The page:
The Power of Meeting Your Employees’ Needs ~ Tony Schwartz and Christine Porath (HBR article)
Collective Cognition in Humans ~ Clément, Krause, et al.
5 Reasons Why Business Can’t Afford to Ignore Psychology For Another 100 Years ~ Louise Altman

Local Optima

Comparison of approaches

I’ve heard that a picture is worth a thousand words. And more recently, some research has shown that information presented visually has more likelihood of convincing.

So, here’s a chart. It illustrates relative effectiveness of the different approaches to e.g. developing software products and systems. The X-axis is the relative effectiveness, increasing towards the right. This same axis also maps from a narrow, local focus on parts of a system (left-hand side) to a broad, global focus on the interactions between the parts of a system (right-hand side).

Note: This chart represents aggregates – any given development effort may show some deviation from this aggregate. And also note, we’re talking about effectiveness from the broader perspective: meeting customer needs, whilst also satisfying the developers and other technical staff, managers, executives, sales folks, suppliers, etc. – i.e. all stakeholders. I also assume the aggregates exclude LAME, Wagile and other such faux approaches where folks claim to be working in certain ways, but fail to live up to those claims.

What Is a Local Optimum?

This post is primarily about the pernicious and dysfunctional effects of using approaches predicated on local optima. By which I mean, taking a narrow view of (part of) a “system of problems” aka mess.

Many folks seem to believe that improving one part of the whole organisation – e.g. the software development function, or an individual team – will improve the effectiveness of the whole organisation. As Ackoff shows us, this is a fallacy of the first order: it’s the interactions between the parts of the organisation-as-a-whole that dictate the  whole-system performance. In fact, improving any one part in isolation will necessarily detract from the performance of the whole.

This performance-of-the-whole is most often the kind of performance that senior executives and customers (those who who express a preference) seem to care about – very much in contrast to the cares of those tasked with, and rewarded for, improving the performance of a given part.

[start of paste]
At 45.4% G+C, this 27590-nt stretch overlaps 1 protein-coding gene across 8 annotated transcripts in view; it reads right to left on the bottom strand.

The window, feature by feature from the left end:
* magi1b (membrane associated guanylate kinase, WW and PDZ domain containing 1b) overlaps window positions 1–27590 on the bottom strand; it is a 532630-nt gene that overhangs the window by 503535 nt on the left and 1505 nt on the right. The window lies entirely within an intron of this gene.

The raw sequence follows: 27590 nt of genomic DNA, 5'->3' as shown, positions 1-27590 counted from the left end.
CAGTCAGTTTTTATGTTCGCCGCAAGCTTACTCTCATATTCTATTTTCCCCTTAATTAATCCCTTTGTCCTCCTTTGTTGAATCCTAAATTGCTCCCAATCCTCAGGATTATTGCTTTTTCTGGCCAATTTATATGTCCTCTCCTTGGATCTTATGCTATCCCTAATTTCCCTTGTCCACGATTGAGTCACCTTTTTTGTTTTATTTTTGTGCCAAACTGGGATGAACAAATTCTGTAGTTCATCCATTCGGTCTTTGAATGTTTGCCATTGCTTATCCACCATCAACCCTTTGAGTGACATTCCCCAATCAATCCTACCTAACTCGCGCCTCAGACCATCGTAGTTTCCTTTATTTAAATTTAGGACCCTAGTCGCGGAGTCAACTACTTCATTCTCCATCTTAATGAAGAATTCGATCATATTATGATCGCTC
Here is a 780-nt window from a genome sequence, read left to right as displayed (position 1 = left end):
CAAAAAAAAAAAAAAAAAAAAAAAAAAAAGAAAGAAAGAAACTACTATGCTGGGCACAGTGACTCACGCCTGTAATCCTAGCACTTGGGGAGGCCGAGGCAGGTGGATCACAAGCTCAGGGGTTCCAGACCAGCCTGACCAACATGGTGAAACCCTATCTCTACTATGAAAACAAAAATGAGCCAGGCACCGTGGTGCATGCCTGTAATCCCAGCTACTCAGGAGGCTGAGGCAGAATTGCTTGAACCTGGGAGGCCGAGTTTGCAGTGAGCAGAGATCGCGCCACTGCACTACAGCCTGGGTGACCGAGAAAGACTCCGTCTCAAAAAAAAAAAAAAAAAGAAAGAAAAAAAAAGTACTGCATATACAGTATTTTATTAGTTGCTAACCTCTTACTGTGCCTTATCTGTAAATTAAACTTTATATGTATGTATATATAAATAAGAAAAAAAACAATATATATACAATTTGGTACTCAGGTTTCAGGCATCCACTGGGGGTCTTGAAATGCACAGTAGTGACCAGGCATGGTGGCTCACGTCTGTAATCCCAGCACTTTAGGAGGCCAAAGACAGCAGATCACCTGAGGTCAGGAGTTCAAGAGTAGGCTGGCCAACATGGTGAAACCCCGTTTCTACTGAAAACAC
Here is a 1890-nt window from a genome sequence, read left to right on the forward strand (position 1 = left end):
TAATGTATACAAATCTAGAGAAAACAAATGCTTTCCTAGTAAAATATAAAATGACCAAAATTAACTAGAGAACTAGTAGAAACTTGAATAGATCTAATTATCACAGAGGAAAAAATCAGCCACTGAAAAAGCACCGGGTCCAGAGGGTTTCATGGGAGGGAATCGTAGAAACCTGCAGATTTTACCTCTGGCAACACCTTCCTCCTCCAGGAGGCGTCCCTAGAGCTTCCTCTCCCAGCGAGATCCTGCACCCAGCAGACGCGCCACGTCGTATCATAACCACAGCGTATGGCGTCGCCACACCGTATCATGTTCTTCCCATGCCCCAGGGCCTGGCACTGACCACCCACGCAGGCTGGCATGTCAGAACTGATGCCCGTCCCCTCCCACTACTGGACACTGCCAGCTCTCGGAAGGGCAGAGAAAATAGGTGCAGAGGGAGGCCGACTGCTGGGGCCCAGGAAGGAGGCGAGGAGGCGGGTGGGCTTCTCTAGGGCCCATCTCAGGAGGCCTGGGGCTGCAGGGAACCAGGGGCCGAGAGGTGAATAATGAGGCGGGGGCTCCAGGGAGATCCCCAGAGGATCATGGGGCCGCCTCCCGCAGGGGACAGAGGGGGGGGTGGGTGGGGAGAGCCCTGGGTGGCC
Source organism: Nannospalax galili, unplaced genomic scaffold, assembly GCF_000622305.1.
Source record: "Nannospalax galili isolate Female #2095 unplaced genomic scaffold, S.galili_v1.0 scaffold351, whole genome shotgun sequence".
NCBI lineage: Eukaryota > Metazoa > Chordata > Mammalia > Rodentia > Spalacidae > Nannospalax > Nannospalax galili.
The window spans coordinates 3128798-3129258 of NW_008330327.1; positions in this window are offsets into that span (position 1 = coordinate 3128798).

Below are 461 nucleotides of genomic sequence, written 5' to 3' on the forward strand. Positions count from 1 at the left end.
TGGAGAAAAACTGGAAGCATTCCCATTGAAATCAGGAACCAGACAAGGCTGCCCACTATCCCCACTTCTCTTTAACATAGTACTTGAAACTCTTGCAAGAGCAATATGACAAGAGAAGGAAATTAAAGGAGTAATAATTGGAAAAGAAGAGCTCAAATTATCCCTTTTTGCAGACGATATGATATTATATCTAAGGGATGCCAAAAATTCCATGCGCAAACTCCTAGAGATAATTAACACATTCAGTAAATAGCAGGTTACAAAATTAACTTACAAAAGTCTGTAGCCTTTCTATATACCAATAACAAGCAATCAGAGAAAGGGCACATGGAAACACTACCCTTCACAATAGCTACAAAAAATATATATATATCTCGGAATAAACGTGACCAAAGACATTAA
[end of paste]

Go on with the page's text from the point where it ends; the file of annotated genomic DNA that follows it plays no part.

“When a mess, which is a system of problems, is taken apart, it loses its essential properties and so does each of its parts. The behavior of a mess depends more on how the treatment of its parts interact than how they act independently of each other. A partial solution to a whole system of problems is better than whole solutions of each of its parts taken separately.”

~ Russell. L. Ackoff


Also known as code-and-fix, hacking, messing about, and so on. Coders just take a run at a problem, and see what happens. Other skills and activities, such as understanding requirements, architecture, design, UX, testing, transfer into production, etc., if they do happen, happen very informally.

Batch & Queue

Perhaps more widely known as “Waterfall”. In this approach a big batch of work – often a complete set of requirements – passes through various queues, eventually ending up as working software (hopefully), or as software integral to a broader product or service.


One of the various flavours of agile development. Other dev-team centric approaches (xp, kanban, scrumban, FDD, etc.) have similar relative effectiveness, whether combined or “pure”.


DevOps here refers to the integration of dev teams with ops (operations/production) teams. This joining-up of two traditionally distinct and separate mini-siloes within the larger IT silo gives us a glimpse of the (slight) advantages to effectiveness resulting from taking a slightly bigger-picture view. Bigger that just the dev team, at least.


Lean Software Development aka Lean Product Development. The (right)shift in effectiveness comes from again taking an even broader view of the work. Broader not only in terms of those involved (from the folks having the original ideas through to the folks using the resulting software /product) but also broader over time. Approaches like TPDS – including SBCE – improve flow and significantly reduce waste by accepting that work happens more or less continuously, over a long period of time, not just in short, isolated things called “projects” nor for one-off things called “products”.


(Including e.g. Prod•gnosis.) My own thought-experiment at what a truly broad, system-wide perspective on software and product development could make possible in terms of improved effectiveness.


The best possible approach in an ideal world. I’ve included this, somewhat speculatively, as a milestone for just how far we as an industry have yet to go in embracing the advantages of a broad, interaction-of-the-parts perspective, as opposed to our current, widespread obsession with narrow improvements of individual parts of our organisations.

Please do let me know if you’d like me to elaborate any further on any of the above descriptions.

- Bob


For some reason which made sense inside my head at the time, I omitted Theory of Constraints from the above chart. For the curious, I’d place it somewhere between Lean and FlowChain.